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Extreme sports are certainly the rage; kids across the country have dreams of going pro. Parents have questions. When they push kids into sports, into competition, are they possibly pushing them toward extreme sports?

"Not necessarily," Robert Schleser, PhD, professor of psychology at the Illinois Institute of Technology in Chicago, tells WebMD. "Kids themselves seem to be the ones choosing extreme sports. You don't see the traditional soccer mom or football dad in these sports. It's a generational thing ... like 20 years ago, when martial arts were the rage. On every street corner, you'd see young kung-fuers."

In fact, it seems extreme sports are nearly mainstream, nearly where soccer was a decade ago. "It's reaching the saturation point," says Schleser. "Everybody has become aware of it. Kids are exposed to it on a regular basis. When that happens, the trend toward younger kids getting involved kicks in. We see kids as young as eight, nine, or 10 involved in skateboarding, bikes, doing bike tricks, advanced skateboarding-type things. They're the first generation to fall into this tradition."

Whereas traditional sports are said to build character and team spirit, many parents wonder if extreme sports promote antisocial behaviors. "Antisocial -- I don't think that particular term is appropriate," William F. Gayton, PhD, professor of psychology at the University of Southern Maine, tells WebMD. "Even in gymnastics, girls are competing individually. A swimmer is going to swim as fast as they can to beat a team member. Sure, there's team competition, when you talk about your team beating another team. But those members are definitely competing against each other. You see the same thing in extreme sports."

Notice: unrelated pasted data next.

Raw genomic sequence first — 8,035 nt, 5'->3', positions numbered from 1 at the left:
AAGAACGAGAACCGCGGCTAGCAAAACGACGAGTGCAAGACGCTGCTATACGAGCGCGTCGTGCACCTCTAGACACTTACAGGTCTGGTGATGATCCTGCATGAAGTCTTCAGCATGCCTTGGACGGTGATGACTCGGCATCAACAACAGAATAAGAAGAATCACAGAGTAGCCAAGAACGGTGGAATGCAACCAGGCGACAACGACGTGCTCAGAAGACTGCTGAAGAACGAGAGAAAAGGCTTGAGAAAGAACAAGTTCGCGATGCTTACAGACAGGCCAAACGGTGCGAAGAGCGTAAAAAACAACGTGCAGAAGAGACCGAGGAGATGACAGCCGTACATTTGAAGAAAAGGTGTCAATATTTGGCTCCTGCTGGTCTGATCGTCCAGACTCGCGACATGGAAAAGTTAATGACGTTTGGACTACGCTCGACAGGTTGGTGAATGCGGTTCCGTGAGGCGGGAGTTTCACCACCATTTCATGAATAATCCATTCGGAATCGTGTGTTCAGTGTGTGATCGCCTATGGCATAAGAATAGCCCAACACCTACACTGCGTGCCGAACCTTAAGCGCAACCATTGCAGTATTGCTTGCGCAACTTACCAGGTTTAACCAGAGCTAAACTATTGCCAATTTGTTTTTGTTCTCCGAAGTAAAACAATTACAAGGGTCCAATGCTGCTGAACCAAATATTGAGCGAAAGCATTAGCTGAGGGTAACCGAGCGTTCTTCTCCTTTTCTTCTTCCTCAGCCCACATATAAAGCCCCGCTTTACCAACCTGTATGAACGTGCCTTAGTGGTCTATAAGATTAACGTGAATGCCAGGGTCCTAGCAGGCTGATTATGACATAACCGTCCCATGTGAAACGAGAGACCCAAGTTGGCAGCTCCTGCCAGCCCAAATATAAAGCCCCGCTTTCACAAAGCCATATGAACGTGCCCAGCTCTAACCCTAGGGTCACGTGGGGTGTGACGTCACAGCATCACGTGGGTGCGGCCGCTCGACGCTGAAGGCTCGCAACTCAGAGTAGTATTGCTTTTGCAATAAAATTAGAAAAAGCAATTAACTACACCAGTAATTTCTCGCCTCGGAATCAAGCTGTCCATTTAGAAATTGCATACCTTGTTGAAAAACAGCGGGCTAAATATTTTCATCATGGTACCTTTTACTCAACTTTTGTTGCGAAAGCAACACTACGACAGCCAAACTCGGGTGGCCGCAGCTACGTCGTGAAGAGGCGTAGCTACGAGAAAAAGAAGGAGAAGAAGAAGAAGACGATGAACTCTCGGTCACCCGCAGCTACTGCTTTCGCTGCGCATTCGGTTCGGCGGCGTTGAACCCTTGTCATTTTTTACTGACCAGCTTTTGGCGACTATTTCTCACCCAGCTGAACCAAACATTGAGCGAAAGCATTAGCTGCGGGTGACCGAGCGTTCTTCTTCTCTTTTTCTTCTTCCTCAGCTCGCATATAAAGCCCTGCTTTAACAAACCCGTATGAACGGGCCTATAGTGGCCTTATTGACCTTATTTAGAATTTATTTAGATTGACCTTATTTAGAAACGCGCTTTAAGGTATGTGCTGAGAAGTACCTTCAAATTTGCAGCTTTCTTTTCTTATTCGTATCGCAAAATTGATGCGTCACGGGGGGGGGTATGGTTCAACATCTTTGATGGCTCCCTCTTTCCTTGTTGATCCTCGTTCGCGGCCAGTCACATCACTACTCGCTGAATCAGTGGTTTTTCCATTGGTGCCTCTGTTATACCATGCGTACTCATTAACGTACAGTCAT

He sees lots of positives in extreme sports. "Clearly these people are getting pleasure out of what they're doing. Last time I checked, that was a legitimate value in our society. Participating in any sport is about maintaining and raising self-esteem. The interesting thing about extreme sports is their uniqueness. In our society, we have ignored that quality, the need to be unique, to be different."

Extreme sports could indeed have a positive impact on kids, says Schleser, "I don't see adults, parents, coaches screaming at young kids because they're not performing as well as they should. From a psychological point of view, that's devastating for a kid. So you've got these kids out there, they're skilled athletes, they appear to be having fun, and they're purely self-paced on this. Kids are working their problems out by themselves. I'm thinking they have a greater degree of commitment to it. In some respects, it could turn out to be healthier than traditional team sports."

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